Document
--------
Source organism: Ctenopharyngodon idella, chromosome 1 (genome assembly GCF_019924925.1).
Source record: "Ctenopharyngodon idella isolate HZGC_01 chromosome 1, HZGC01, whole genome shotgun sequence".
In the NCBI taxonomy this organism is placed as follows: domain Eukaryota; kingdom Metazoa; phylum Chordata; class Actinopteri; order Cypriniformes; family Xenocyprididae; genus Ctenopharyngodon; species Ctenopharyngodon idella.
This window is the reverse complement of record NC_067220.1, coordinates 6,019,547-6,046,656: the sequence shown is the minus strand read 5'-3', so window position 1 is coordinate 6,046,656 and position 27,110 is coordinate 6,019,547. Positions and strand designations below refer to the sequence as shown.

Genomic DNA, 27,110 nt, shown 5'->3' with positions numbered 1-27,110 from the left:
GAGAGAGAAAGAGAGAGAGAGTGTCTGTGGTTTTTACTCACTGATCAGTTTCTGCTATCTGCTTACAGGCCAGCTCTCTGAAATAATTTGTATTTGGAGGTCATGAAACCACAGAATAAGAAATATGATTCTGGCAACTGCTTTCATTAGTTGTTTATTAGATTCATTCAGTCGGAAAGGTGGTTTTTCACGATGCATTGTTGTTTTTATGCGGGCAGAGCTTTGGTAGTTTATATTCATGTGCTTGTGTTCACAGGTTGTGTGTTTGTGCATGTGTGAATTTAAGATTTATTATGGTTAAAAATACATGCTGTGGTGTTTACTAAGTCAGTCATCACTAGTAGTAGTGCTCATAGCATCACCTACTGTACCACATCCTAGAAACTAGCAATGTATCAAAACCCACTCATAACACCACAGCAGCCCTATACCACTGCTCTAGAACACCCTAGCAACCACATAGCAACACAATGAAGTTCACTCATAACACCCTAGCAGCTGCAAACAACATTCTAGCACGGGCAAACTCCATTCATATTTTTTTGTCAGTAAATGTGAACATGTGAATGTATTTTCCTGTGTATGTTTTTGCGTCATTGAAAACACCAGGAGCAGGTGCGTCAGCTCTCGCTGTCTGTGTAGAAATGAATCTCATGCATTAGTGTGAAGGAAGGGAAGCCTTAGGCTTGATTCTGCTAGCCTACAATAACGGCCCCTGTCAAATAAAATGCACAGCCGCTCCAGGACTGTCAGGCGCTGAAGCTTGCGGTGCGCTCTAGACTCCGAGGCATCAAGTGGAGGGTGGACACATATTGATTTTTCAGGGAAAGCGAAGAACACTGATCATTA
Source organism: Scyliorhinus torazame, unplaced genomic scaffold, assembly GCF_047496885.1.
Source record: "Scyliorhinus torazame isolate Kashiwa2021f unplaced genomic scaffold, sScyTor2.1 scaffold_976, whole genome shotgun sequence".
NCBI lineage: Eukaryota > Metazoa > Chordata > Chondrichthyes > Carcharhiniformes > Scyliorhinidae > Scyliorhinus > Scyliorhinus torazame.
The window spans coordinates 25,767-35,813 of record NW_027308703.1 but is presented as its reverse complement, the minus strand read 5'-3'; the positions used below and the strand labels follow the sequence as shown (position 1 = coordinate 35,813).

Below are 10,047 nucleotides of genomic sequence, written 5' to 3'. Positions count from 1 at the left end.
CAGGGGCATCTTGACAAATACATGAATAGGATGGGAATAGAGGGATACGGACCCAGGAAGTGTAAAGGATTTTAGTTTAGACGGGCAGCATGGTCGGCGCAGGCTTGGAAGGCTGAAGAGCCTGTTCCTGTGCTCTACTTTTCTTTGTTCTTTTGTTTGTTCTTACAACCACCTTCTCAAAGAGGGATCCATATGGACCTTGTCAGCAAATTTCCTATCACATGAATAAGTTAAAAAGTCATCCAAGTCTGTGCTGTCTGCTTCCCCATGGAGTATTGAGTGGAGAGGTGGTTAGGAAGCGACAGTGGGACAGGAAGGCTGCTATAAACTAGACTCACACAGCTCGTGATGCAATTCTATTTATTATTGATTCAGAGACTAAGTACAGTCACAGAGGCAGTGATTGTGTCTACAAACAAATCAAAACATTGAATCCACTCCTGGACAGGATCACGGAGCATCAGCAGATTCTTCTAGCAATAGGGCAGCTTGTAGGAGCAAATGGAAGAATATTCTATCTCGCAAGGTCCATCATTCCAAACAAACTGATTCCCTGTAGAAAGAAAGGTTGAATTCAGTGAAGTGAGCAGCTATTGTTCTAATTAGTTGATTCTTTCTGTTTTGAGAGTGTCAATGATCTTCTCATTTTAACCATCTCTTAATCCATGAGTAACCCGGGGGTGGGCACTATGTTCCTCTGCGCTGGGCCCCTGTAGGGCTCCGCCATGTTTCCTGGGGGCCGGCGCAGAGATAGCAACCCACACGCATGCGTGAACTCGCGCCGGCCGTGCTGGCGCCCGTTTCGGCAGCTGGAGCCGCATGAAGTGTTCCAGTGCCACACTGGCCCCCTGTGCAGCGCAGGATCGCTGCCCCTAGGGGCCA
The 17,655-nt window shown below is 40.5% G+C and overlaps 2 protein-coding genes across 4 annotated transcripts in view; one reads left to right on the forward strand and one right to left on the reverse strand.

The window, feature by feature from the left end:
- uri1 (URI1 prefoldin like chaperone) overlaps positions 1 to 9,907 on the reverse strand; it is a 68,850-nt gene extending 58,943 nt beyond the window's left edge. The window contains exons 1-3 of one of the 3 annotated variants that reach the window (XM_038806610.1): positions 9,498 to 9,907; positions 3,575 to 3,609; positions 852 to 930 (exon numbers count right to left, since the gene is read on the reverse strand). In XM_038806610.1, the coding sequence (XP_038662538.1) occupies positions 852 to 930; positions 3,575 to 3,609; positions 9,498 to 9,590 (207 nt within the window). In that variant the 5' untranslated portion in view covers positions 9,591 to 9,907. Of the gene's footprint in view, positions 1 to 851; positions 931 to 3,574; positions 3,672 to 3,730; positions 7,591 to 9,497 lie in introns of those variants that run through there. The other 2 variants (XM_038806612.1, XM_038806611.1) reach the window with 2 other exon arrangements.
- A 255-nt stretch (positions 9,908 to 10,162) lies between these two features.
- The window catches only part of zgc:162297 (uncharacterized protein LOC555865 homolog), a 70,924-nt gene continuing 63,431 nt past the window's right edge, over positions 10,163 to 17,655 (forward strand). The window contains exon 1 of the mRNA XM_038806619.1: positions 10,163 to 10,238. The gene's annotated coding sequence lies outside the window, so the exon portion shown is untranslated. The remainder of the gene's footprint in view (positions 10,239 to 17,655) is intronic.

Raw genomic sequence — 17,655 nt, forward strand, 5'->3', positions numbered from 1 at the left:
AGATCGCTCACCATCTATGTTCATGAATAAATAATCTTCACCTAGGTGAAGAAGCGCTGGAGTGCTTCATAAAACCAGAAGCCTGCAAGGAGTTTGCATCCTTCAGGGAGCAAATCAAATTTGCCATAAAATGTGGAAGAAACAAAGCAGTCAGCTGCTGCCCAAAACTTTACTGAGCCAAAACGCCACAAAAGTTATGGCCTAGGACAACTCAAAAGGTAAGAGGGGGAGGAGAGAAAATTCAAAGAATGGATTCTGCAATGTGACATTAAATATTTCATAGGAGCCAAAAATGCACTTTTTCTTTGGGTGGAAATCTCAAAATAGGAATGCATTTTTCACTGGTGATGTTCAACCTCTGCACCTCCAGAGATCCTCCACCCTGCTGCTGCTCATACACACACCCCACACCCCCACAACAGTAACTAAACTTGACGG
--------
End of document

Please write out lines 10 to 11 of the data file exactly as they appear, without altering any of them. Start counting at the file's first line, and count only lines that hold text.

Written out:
The window spans coordinates 25,767-35,813 of record NW_027308703.1 but is presented as its reverse complement, the minus strand read 5'-3'; the positions used below and the strand labels follow the sequence as shown (position 1 = coordinate 35,813).

Below are 10,047 nucleotides of genomic sequence, written 5' to 3'. Positions count from 1 at the left end.